The waterfalls have a double function in the park:
they contribute to the oxygenation of the pond water;
- they are a part of the hydroelectric system.
Reopened in 2017 after the restoration of the Hashi footbridge, the garden is a perfect combination of nature and architecture.
2. Basilica of St Peter and Paul
On the western side of the pond stands the modern Basilica of St. Peter and Paul.
To get there you have to walk a flight of stairs surrounded by plants and hedges, with the statues of the patron saints of the city, Peter and Paul, located above, at the extremities.
From the square in front of the Basilica you can admire a breathtaking view of the Eur district.
Undoubtedly, the most distinctive element is the beautiful hemispherical dome, which can be seen from a great distance. It is the fourth largest and most important dome in Rome, after the Pantheon, St. Peter's Basilica and St. John's Lateran Basilica.
The church has a Greek cross plan. Besides the statues of the two patrons, there are many others:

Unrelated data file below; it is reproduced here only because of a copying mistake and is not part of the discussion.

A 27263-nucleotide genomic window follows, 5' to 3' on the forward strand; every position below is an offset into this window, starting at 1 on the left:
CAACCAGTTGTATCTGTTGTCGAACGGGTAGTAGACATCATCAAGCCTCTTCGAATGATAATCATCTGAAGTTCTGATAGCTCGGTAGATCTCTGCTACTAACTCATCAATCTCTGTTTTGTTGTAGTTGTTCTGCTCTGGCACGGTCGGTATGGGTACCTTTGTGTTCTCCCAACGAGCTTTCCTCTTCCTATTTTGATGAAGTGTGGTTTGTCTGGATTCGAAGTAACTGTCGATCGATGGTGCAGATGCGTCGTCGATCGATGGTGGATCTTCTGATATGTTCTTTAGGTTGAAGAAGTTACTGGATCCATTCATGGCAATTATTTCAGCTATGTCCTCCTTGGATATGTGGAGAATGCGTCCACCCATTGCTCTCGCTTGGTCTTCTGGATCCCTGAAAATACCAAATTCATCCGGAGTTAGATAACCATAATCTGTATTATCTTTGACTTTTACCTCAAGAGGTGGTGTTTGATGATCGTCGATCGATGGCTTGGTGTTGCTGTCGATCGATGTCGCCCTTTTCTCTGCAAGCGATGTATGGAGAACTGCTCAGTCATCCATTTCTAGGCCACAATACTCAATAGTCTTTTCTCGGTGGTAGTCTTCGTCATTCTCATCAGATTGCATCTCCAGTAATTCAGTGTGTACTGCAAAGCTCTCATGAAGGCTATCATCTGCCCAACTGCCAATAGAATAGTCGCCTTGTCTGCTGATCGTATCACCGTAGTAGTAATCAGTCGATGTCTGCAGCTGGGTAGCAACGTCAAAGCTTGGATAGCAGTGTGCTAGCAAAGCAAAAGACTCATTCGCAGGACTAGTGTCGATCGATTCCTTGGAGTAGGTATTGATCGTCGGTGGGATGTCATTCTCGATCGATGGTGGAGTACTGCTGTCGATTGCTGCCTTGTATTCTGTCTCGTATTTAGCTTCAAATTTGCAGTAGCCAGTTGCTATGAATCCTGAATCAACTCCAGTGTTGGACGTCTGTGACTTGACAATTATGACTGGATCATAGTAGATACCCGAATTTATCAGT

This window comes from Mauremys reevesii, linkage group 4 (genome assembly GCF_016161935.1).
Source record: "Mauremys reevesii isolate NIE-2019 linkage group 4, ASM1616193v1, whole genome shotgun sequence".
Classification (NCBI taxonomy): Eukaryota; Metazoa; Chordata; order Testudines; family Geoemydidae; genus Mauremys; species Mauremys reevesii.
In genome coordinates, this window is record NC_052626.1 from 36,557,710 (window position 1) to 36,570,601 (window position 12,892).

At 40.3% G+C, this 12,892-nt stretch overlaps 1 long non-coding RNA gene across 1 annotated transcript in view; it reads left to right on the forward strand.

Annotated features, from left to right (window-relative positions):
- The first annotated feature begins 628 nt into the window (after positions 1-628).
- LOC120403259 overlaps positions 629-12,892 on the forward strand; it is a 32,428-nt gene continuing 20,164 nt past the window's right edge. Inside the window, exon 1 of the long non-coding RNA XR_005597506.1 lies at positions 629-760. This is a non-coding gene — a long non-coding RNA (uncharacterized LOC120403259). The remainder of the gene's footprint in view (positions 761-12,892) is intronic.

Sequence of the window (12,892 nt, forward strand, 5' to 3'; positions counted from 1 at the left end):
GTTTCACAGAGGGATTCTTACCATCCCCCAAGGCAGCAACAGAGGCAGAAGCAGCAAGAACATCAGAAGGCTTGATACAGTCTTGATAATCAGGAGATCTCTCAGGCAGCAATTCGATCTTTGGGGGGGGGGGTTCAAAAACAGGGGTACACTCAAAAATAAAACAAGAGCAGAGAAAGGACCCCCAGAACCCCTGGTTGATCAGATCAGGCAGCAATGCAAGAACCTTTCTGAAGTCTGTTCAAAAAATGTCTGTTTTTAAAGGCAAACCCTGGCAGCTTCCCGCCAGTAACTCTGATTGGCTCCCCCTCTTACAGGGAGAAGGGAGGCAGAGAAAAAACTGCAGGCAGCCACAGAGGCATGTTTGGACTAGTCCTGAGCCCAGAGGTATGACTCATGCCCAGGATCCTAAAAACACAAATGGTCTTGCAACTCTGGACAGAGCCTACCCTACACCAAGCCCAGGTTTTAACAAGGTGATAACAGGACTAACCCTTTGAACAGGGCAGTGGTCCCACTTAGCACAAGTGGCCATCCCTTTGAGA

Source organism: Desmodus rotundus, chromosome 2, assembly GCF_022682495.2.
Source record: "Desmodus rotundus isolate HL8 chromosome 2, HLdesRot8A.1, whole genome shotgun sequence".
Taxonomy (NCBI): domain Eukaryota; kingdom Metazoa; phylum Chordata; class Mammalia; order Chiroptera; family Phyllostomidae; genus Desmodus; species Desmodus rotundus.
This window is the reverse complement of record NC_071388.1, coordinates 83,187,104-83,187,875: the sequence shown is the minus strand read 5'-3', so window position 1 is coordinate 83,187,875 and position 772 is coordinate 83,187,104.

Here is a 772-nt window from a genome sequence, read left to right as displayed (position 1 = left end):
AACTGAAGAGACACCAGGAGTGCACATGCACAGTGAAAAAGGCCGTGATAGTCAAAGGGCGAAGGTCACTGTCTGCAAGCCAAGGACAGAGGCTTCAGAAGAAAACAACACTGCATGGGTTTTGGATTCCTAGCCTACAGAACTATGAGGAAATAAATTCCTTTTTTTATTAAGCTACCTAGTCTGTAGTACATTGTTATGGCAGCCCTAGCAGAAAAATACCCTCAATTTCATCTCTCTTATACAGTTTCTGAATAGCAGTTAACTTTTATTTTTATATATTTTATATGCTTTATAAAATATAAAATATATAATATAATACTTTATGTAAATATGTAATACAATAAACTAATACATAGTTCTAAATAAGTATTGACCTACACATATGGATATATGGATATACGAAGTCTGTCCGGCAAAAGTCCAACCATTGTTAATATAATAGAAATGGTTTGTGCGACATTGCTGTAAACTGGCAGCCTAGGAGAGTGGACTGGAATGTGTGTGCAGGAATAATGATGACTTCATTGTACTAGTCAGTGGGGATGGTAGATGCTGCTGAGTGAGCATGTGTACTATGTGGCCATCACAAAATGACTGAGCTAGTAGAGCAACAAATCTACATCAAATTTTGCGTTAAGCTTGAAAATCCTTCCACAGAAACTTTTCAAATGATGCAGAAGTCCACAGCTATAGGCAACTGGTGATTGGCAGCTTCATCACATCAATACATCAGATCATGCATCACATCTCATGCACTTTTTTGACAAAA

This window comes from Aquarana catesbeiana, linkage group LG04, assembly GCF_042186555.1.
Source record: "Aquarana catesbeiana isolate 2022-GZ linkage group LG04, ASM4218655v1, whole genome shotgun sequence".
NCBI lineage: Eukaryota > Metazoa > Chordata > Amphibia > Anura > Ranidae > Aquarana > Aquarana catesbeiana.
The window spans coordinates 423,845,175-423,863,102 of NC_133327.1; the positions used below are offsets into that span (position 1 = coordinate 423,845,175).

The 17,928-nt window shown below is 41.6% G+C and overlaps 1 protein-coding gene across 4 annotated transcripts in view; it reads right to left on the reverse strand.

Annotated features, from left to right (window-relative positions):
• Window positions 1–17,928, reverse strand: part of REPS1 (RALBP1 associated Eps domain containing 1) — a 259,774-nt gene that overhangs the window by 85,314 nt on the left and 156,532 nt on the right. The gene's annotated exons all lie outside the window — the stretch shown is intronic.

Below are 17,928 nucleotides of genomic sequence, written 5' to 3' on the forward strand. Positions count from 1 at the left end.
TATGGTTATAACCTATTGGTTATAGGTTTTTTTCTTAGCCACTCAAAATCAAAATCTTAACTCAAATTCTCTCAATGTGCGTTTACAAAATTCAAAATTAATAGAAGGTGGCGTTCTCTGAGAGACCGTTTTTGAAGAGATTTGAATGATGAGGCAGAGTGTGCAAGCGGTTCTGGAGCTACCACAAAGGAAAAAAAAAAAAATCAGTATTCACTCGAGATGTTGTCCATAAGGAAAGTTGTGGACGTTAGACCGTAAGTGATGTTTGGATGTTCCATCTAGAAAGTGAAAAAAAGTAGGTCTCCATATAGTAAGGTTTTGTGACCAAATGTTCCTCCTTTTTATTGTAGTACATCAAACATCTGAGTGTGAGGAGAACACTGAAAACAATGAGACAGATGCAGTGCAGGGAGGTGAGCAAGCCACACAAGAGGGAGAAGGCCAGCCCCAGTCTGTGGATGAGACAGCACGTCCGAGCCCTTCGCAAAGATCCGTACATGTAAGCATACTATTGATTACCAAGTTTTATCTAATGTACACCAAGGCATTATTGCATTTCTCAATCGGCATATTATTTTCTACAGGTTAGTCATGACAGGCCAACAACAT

- Outside, on the pinnacle of the lantern, there is the bronze angel by Carmelo Abate.
- In the center of the facade, there are two great angels made by Federico Papi.
- Above the main altar, in the background of the apse, the figure of Christ triumphant by the sculptor Attilio Selva dominates, inserted in a mosaic representing the Martyrdom and glorification of the apostles Peter and Paul, made by his son Sergio.
- The bronze Crucifix was made by Giuseppe Graziosi from Modena.
- Duilio Cambellotti made the two ambons in bronze, with high reliefs narrating the main episodes of the preaching of St. Peter and St. Paul.
3. Palace of Italian Civilization